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B’shalach 5761-2001

“Where is Nachshon, the Son of Aminadav, When We Need Him?”

by Rabbi Ephraim Z. Buchwald

This coming week’s parasha, parashat B’shalach, describes G-d’s miraculous salvation of the Jewish People by splitting the Red Sea.

The Scriptures dramatically describe the Egyptian forces as they are closing in on the Israelites. The people, consumed with dread fear, cry out to Moshe and say (Exodus 14:11): “Ha’mibli ain ki’varim b’mitz’ra’yim, l’kach’tanu la’mut ba’mid’bar?” Were there not enough graves in Egypt that you took us to die in the wilderness? What is this you have done to us?… It is better that we should serve Egypt, than perish in the wilderness!

G-d tells Moshe to do what he must do. (Exodus 14:21) “Va’yait Moshe et ya’do al ha’yam,” Moshe stretches his hand out over the sea. G-d makes the sea move with a strong East wind all that night… and the water splits. The children of Israel enter the sea on dry land, the water serving as a wall for them on their right and on their left. The Egyptians persist in chasing the Israelites into the sea, and there G-d confounds the Egyptians. G-d tells Moshe to stretch his hand out once again over the sea. The water returns to the sea, and covers the chariots and the horsemen of the entire army of Pharaoh who were chasing after the Israelites. As Scripture records, (Exodus 14:28), there remained not one of them.

When the people of Israel see the great hand of G-d, they express reverence for G-d, and have faith in G-d and Moshe, his servant. In joy and ecstacy, the people begin to sing the great song, “Az ya’shir,” the song of Israel crossing the Red sea.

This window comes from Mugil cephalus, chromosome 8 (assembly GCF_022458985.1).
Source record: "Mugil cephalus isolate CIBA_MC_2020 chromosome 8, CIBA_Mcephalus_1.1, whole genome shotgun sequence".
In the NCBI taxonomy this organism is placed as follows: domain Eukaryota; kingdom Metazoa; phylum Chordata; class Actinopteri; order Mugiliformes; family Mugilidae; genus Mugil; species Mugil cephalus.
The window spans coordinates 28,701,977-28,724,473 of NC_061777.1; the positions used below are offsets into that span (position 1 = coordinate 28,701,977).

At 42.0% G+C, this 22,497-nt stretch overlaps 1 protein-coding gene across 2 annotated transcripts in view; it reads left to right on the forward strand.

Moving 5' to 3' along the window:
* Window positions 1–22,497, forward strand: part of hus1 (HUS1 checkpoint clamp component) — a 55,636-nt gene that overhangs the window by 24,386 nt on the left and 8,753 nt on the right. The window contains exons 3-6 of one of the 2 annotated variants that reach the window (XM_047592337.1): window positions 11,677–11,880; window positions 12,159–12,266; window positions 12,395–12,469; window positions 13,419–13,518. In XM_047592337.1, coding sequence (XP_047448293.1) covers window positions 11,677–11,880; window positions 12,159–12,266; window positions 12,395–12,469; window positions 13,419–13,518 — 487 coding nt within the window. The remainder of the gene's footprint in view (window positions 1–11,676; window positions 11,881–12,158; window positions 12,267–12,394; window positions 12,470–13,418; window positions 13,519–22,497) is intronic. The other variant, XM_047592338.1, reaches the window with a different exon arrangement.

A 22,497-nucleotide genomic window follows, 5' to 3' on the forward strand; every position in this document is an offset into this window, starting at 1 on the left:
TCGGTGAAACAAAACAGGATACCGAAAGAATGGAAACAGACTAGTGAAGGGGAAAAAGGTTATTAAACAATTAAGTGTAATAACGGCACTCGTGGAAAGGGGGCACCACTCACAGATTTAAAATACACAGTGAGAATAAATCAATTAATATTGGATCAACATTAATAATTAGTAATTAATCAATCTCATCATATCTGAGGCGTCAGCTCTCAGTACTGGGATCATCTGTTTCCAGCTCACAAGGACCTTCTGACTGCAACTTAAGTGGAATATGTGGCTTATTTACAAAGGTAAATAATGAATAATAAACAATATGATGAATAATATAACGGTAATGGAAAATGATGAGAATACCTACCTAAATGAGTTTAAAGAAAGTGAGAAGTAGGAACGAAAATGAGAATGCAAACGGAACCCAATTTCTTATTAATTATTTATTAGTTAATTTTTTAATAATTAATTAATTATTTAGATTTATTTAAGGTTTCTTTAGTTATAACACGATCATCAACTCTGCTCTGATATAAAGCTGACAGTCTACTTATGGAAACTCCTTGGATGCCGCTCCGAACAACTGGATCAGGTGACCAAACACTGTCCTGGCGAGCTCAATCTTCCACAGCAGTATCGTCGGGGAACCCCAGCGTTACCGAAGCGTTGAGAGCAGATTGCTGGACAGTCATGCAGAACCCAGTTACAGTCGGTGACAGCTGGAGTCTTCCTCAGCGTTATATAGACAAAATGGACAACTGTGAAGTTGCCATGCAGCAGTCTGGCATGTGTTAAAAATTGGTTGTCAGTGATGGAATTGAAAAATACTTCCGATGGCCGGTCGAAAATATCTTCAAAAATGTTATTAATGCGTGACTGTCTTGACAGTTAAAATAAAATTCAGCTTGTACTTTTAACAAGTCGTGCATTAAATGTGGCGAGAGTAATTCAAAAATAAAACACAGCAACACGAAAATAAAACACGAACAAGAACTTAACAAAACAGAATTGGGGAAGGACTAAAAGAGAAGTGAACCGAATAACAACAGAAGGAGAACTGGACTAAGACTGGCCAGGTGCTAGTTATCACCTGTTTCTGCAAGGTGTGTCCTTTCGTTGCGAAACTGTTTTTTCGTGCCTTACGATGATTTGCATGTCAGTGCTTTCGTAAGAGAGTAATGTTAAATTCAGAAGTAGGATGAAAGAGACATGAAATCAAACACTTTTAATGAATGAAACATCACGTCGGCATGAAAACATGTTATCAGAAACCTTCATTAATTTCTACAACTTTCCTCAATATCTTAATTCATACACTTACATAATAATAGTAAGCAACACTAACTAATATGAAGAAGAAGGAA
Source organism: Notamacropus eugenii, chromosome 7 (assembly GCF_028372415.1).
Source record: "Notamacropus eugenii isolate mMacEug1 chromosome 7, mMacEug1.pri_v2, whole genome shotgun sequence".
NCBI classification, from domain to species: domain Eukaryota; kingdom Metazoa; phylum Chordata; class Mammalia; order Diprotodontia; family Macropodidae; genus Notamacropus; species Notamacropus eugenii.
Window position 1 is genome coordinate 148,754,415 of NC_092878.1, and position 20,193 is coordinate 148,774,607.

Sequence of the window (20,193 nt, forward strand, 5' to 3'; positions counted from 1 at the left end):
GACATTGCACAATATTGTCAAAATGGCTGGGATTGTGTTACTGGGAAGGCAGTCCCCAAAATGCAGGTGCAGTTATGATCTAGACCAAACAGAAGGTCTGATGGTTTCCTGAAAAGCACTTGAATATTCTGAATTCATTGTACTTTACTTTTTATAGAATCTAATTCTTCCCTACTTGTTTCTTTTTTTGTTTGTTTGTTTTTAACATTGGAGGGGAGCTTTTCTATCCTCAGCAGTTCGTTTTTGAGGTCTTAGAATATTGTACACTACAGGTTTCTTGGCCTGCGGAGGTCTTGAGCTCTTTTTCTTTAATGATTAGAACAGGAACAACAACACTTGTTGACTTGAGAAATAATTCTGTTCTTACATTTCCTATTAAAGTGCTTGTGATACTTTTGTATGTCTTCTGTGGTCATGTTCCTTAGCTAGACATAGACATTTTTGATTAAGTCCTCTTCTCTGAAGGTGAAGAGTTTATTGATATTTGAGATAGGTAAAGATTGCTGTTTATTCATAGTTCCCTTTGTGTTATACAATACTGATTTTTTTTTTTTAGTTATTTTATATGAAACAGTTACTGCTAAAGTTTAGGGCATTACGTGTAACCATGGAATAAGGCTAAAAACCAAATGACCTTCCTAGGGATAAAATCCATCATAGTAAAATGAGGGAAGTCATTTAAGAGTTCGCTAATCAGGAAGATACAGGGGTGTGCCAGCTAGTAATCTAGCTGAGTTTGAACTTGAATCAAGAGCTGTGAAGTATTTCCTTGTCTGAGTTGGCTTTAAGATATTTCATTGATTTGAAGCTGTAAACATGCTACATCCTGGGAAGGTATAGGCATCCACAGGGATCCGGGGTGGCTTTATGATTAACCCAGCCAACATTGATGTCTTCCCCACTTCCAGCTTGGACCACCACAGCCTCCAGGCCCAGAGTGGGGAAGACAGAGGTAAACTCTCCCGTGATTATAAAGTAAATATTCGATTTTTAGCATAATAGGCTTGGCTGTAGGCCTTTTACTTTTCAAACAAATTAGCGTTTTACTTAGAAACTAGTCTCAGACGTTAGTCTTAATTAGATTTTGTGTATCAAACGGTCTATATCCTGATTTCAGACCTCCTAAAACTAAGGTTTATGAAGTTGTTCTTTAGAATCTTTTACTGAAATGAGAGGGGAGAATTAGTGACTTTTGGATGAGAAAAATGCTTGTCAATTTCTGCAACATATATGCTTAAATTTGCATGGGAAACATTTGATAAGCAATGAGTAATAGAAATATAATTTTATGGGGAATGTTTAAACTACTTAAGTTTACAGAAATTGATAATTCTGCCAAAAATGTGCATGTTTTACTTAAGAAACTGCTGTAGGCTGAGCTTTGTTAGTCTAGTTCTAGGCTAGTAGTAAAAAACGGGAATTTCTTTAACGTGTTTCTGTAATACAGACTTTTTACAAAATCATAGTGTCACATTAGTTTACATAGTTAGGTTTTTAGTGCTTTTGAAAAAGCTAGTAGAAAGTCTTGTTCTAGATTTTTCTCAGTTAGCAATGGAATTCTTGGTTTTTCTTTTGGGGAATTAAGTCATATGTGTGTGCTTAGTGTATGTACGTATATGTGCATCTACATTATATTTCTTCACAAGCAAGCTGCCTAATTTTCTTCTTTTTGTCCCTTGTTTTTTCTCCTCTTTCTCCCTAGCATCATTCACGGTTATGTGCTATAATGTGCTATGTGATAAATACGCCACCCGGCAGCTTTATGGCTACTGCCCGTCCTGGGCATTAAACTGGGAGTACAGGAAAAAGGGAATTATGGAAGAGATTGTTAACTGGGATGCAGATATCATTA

The Talmud in Sotah 36b and 37a recounts an interesting dispute between Rabbi Meir and Rabbi Judah. Rabbi Meir maintains that when the 12 tribes stood at the edge of the sea, they strove with one another to be the first tribe to enter the sea. Rabbi Judah disagrees and says, that’s not the way it was at all. But each tribe was unwilling to go in first. As they were standing disputing who would not go first, Nachshon the son of Aminadav, the Prince of the tribe of Judah, entered the water. He continued to walk forth with great faith, and only when the water reached his neck, did the sea begin to split.

One of the most remarkable things about the physical world in which we live and its nature, is its orderliness. From the structure of the smallest atomic particle, to the behavior of the raging sea, the winds in the sky, there is logic, constancy and orderliness. This orderliness allows us to predict the weather and to reckon the half-life of a radioactive element. Nature implies predictability. Obviously, G-d purposefully created the world in this predictable manner. Today, scientists maintain that even those things that appear to be unpredictable will eventually be predictable, as we gain a deeper understanding of the incredible variety of factors that impact on the behavior of these seemingly unpredictable elements and processes.

A “miracle” then may be defined as an instance in which nature ceases to be predictable, departs from its natural order and behaves in an unexpected manner. The splitting of the Red Sea is certainly an example of such behavior.